Case Study - Amistad Dam: Scan for Leaks in Earthen Dam


Courtesy of Advanced Geosciences, Inc.

At the Amistad Dam site an investigation was made with a 56 electrode STING/Swift system to determine the location of leaks which have effectively drained the giant dam of water. As it was not immediately obvious which array type would return the best data three different arrays were recorded on the same electrode layout. The resulting three 2D profiles show both similarities and differences. The conclusion is that dipole-dipole and Schlumberger are good choices for lateral structures whereas Wenner gives high resolution near the surface but also 'noisy' data towards increasing depths. Wenner seems to have a strong signal/noise ratio but averages fine information and thus smooths the picture. Schlumberger seems to be a good compromise, good detail with lateral resolution and good signal/noise ratio resulting in good depth penetration.


The array of 56 steel electrodes were located at the bottom of the dam in a drained part near the wall. They were placed at 5m intervals along the survey line. A Swift Smart Electrode cable consisting of four 14 switch segments were connected together for this test. STING was prepared with two user defined measurement programs, one for the Schlumberger method and the other for the Wenner method. The measurements were automatically recorded by Sting using these two loaded programs and the built-in Dip-Dip program for a total of three different recordings on the same site using the exact same electrodes.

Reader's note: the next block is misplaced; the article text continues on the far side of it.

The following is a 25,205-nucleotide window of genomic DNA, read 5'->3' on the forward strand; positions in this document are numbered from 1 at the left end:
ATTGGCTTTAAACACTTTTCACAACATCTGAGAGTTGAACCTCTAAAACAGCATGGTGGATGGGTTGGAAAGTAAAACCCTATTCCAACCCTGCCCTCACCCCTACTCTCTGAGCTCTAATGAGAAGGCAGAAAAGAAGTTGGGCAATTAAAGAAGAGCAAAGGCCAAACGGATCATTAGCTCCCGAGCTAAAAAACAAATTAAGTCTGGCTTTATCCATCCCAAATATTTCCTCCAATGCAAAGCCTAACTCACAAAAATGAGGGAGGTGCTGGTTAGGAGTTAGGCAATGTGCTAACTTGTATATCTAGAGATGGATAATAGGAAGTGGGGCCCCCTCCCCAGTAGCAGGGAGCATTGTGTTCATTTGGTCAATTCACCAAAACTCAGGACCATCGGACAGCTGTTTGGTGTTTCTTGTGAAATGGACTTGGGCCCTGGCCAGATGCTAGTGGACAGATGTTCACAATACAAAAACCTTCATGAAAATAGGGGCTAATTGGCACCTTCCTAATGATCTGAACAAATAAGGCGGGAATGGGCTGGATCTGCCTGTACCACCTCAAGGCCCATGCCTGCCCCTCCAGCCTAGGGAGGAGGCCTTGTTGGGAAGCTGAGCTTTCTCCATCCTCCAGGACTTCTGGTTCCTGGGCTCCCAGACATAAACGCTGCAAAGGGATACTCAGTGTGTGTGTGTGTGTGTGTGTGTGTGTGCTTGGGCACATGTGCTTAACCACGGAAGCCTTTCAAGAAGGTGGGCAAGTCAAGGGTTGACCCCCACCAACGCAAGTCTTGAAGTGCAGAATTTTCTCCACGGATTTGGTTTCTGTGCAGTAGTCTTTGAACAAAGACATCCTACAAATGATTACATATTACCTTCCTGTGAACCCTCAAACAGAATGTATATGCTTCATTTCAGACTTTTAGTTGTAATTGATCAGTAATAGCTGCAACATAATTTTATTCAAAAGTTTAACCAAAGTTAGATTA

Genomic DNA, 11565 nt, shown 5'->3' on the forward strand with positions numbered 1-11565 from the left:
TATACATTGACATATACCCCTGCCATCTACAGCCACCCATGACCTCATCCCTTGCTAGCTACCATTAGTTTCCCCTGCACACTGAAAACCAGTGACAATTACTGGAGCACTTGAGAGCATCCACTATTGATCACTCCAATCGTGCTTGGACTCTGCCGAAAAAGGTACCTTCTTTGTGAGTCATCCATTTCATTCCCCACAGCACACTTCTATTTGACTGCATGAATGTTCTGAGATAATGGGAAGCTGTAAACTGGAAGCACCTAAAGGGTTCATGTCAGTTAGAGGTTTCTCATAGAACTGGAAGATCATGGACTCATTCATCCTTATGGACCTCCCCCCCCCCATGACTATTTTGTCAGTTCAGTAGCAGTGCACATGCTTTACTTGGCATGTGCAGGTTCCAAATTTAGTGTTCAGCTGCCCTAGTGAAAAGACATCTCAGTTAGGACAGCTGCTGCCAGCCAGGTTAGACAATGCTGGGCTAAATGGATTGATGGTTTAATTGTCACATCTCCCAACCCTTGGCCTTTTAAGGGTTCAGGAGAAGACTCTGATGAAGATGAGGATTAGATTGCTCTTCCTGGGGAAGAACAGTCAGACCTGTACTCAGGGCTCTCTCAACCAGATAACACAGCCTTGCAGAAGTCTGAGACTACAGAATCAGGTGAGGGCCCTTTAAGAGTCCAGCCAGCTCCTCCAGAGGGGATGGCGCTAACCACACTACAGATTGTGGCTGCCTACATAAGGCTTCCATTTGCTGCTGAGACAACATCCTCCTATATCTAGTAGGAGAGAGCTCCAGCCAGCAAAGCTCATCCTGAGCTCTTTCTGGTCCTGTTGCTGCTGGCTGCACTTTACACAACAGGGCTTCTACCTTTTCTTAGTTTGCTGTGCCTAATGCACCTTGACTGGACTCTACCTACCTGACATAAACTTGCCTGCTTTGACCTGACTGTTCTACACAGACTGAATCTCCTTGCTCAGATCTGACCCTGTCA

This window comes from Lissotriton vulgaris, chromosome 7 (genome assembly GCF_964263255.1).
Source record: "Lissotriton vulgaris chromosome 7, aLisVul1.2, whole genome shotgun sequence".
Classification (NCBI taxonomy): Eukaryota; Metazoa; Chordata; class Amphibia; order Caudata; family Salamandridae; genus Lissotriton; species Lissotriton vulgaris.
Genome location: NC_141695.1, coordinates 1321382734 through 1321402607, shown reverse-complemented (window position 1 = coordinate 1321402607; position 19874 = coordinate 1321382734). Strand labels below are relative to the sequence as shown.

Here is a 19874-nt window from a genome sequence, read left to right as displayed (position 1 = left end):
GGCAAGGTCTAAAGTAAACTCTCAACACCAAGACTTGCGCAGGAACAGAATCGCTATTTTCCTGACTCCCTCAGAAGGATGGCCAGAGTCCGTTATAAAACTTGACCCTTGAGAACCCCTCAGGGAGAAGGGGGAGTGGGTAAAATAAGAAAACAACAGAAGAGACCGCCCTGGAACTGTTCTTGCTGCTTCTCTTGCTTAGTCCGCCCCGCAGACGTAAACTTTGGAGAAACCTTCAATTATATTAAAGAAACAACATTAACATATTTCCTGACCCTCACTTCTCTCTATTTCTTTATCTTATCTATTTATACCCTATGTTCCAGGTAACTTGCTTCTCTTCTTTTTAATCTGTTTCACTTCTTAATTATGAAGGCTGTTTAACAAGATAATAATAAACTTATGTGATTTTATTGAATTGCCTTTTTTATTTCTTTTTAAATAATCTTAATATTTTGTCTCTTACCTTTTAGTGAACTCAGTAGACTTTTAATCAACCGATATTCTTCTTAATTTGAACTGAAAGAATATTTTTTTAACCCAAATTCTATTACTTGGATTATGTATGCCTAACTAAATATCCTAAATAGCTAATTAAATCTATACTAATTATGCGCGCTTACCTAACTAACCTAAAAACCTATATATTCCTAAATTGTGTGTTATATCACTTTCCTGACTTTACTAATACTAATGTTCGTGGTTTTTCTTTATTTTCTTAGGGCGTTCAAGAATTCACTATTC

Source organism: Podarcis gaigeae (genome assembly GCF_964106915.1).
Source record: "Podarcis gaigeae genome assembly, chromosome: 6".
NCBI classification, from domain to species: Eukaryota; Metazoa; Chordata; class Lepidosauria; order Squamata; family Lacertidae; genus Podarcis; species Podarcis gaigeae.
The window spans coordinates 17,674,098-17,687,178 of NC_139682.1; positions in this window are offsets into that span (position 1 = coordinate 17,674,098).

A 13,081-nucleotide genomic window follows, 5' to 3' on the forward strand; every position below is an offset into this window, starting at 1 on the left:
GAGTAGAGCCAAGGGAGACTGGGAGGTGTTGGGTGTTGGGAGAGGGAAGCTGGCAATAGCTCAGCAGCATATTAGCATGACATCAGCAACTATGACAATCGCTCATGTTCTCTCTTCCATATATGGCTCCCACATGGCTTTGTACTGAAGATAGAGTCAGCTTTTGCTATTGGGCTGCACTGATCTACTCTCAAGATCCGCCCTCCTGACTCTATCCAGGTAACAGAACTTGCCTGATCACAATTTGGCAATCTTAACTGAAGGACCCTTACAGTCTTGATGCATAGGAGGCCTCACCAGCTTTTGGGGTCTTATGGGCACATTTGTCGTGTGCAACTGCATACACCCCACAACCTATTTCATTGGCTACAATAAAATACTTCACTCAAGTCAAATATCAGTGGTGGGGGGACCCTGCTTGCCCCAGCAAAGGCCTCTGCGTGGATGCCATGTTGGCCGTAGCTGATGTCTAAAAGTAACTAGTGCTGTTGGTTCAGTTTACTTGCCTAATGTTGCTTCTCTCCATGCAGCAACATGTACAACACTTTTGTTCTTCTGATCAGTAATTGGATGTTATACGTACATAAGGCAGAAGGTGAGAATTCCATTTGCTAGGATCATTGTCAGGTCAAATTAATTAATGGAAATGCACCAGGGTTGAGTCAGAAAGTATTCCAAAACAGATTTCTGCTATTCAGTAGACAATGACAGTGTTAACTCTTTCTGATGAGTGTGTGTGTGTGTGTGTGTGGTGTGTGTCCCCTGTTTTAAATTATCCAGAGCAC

The recording times for the three methods were: Dip-Dip (688 readings) 2h35m, Wenner (495 readings) 1h56m, Schlumberger (426 readings) 1h39m. All these readings could be recorded in an afternoon at the dam site.

The results obtained show that both Dip-Dip and Schlumberger methods were able to clearly resolve the leaky area at about 565m along the profile. Both agreed very well about the near surface structure with some resolution benefit visible for the Dip-Dip method. With the Wenner method near surface structures agree well with the other two but it seems like it is not so good at mapping lateral structures at greater depths. The large anomaly shows up only as a minor low resistivity undulation at the proper coordinate in the Wenner data.

Results after the survey

The anomalies centered around coordinates 565 and 620 were drilled and grouted. The anomaly around 565 is a fracture zone with associated cave and the anomaly at 620 is a cavity. The two systems have been injection grouted using 703 cubic meters of a mixture consisting of 50% water, 14% cement and 36% sand. The water in the dam is now reported to be raising.

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